XMG today announced its first laptop equipped with Intel's new Rocket Lake processors, interchangeable RTX 30 Series graphics, and a bevy of other features that are supposed to ease the pain enthusiasts have suffered because of the ongoing chip shortage. It's called the Ultra 17, and the first units could reach consumers as early as May.
Let's start with the CPU. The XMG Ultra 17 can be configured with 10th Gen Core processors for people willing to sacrifice performance for affordability, but the focus is on the 11th Gen CPUs that debuted today. XMG offers seven models: the i5-11500, 11600, and 11600K; the i7-11700 and 11700K; and the i9-11900 and 11900K. Check out our review of the i9-11900K and the i5-11600K for details on their performance.
The company offers fewer graphics options—just the GeForce RTX 3060 (6GB), 3070 (8GB), and 3080 (16GB). But there's a lot of flexibility here, too, with XMG claiming that "this GPU takes the form of an interchangeable card, opposed to being soldered into the mainboard," and that it's "the first graphics card in the mobile sector that is already connected via a full 16 PCI Express 4.0 lanes" and capable of a TGP of 165W.
XMG also offers a bunch of M.2 SSD storage options between 200GB and 2TB from a variety of manufacturers, two different Wi-Fi modules, and support for up to 128GB (4 x 32GB) of DDR4-3200 memory from Samsung. (As well as smaller kits from Crucial.) The keyboard features per-key RGB back-lighting and is available in many languages, too, in case you worried the company had forgotten to add pretty lights.
But the main arguments for the Ultra 17 being a desktop replacement—aside from the CPU and GPU of course—are the laptop's display and connectivity options. There are two 17.3-inch display options: a 1080p version with a 300Hz refresh rate and a 4K version with a 60Hz refresh rate that also covers 100% of the Adobe RGB spectrum. Both versions of the display offer Nvidia G-Sync support as well.
|Header Cell - Column 0||XMG Ultra 17-E21|
|Processor||Up to Intel Core i9-11900K|
|Graphics||RTX 3080, RTX 3070, RTX 3060|
|Memory||4 x SO-DIMM, 128GB Max|
|Storage||4 x M.2 2280|
|Display||17.3-inch IPS: 1920 x 1080 @ 300 Hz or 3840 x 2160 @ 60 Hz|
|Networking||Wi-Fi 6, Bluetooth 5.1, 2.5Gb Ethernet|
|Ports||2 x Thunderbolt 4, 1 x HDMI 2.1, 2 x Mini DisplayPort 1.4, 1 x USB-C 3.2 Gen 2, 3 x USB-A 3.2 Gen 2, SD card slot|
|Power Adapter||2 x 280W|
|Dimensions||399 x 319 x 43.5mm (W x D x H)|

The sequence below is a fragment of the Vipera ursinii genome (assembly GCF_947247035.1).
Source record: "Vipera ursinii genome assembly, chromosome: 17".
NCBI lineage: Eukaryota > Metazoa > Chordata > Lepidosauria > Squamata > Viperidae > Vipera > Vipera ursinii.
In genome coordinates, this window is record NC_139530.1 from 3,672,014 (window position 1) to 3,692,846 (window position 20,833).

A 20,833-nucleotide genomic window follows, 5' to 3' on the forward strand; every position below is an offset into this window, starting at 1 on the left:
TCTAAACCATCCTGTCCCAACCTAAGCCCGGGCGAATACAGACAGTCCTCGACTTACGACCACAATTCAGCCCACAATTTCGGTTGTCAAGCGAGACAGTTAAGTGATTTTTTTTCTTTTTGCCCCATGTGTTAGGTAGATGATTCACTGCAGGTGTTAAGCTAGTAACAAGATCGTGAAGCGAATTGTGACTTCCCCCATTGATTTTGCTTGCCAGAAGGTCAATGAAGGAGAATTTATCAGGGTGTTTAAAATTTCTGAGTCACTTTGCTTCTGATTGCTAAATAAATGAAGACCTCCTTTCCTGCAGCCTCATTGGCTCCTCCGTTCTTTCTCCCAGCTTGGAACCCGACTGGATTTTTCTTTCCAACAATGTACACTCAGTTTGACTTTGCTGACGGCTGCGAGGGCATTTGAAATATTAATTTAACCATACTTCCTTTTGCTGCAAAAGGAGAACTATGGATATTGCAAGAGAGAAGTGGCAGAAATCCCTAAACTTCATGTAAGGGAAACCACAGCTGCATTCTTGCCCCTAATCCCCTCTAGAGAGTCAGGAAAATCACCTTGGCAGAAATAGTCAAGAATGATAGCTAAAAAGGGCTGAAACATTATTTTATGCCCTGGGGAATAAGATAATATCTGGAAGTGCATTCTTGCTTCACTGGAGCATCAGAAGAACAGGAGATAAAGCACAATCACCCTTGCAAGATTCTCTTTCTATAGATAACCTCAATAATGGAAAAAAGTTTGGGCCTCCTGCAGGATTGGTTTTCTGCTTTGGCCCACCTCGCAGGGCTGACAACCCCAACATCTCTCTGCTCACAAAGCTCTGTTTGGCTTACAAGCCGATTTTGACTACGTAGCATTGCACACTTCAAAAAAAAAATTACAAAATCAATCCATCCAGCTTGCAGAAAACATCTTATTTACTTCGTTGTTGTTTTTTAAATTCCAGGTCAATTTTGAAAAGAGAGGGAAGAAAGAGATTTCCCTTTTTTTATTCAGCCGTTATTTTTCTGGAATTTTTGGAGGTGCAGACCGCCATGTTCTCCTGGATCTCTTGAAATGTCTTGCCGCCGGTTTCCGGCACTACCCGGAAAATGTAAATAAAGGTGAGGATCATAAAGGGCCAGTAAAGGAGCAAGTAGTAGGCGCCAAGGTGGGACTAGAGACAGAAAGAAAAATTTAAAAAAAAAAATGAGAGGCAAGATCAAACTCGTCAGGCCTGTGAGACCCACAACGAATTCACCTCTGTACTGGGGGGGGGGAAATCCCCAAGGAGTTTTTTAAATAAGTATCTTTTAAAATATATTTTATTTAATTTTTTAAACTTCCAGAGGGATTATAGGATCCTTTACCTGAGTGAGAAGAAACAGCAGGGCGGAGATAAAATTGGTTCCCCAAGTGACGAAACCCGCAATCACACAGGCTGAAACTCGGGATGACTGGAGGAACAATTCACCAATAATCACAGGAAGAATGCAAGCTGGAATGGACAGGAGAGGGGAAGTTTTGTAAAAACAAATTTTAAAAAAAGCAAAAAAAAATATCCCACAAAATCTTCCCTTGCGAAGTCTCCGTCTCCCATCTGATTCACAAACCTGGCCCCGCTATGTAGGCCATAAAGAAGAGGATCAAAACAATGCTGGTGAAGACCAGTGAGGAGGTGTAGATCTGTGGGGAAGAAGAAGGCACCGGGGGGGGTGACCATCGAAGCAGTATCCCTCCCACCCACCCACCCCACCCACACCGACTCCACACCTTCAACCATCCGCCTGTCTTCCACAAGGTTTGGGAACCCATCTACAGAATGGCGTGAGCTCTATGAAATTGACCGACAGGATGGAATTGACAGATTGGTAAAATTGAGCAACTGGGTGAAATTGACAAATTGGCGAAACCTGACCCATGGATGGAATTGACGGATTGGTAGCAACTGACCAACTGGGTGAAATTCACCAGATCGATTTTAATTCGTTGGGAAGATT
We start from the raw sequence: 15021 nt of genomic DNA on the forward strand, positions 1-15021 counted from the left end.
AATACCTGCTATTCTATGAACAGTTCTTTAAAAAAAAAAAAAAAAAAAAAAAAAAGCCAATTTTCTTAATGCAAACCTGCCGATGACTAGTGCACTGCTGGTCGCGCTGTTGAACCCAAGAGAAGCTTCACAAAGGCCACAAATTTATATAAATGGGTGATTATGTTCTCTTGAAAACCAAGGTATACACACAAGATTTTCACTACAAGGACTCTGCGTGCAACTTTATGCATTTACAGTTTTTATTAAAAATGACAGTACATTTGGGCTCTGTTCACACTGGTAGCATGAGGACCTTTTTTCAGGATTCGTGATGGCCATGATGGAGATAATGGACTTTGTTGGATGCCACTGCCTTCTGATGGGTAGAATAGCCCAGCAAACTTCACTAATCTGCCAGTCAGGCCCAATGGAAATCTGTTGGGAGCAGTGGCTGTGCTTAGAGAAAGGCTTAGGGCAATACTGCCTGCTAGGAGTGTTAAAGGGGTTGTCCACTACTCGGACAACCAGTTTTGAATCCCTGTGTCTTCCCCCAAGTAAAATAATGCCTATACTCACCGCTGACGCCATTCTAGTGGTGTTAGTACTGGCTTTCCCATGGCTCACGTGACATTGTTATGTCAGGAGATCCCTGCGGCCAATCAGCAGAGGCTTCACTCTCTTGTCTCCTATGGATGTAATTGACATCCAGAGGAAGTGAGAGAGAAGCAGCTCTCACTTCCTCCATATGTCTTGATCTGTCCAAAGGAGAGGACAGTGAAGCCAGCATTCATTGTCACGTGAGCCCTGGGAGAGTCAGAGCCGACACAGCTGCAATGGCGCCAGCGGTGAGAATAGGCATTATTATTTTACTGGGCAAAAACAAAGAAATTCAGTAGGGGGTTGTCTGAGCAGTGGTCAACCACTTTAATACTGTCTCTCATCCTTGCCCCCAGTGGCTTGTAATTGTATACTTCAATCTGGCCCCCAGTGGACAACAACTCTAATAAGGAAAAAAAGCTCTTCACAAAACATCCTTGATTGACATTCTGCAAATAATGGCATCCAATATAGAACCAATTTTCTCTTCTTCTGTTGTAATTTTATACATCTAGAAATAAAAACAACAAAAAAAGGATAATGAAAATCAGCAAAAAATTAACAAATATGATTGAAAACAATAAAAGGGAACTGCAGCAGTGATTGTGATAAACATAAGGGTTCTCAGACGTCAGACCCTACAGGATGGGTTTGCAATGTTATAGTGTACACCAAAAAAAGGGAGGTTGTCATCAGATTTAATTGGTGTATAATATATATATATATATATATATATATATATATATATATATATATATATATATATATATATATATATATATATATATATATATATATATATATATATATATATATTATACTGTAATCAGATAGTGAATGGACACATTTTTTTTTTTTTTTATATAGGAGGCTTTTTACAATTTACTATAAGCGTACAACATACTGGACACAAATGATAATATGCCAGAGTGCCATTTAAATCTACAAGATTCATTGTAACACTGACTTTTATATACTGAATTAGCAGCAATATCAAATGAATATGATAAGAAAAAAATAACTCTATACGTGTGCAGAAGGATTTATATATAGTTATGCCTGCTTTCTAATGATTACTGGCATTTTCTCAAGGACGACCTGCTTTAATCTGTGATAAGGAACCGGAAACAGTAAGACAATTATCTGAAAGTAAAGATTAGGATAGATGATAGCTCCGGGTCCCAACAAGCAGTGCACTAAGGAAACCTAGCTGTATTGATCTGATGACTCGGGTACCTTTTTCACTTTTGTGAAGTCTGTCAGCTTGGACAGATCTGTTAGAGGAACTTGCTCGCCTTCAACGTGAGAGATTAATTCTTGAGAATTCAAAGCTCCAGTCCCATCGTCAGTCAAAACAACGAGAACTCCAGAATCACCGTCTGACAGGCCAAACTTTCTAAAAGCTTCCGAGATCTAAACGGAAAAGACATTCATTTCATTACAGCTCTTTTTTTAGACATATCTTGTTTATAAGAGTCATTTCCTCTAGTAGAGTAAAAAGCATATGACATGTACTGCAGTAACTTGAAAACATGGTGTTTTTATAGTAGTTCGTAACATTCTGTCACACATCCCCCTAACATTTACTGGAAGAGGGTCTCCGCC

XMG equipped the Ultra 17 with a lot of ports as well. There are two Thunderbolt 4, one HDMI 2.1, and two Mini DisplayPort 1.4 ports for external monitor support; one USB-C 3.2 Gen 2 and three USB-A 3.2 Gen 2 ports as well as an SD card slot for accessories; and separate audio ports for headphones and a microphone. Oh, and there's also a 2.5Gb Ethernet port to complement the built-in Wi-Fi 6 connectivity.
There are some caveats. XMG said that utilizing the Ultra 17 to its full potential requires it to be connected to a pair of 280W power supplies in addition to the battery. The system is limited to 110W on a single power supply and restricts the CPU to just 30W. Performance would be further limited on the internal battery, of course, so we suspect most people will actually treat it as a desktop.
That could be enough in today's market. The ongoing chip shortage has made it harder than ever to find CPUs, graphics cards, and other components, and even when they're available, there's a good chance they're going to be exorbitantly priced. (Assuming one can even find them before cryptocurrency miners buy 'em up.) This might actually be one of the easiest ways to build a system with the latest parts.
The Ultra 17's price will of course vary based on the configuration. XMG's default configuration features an Intel Core i7-11700K, GeForce RTX 3060, 16GB of DDR4-3200 memory, 500GB of storage via the Samsung 980 PRO, and the 1080p display; it costs roughly $3,300 (€2,799) before shipping via Bestware. The retailer estimates that configuration will be available in mid-April with a shipping time of 3-5 weeks.
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Nathaniel Mott is a freelance news and features writer for Tom's Hardware US, covering breaking news, security, and the silliest aspects of the tech industry.
This looks like an interesting machine except for one thing : it is WAY too heavy. A similar machine from EVOC with the same GPU weighs about half of that : EVOC machine at Amazon.Reply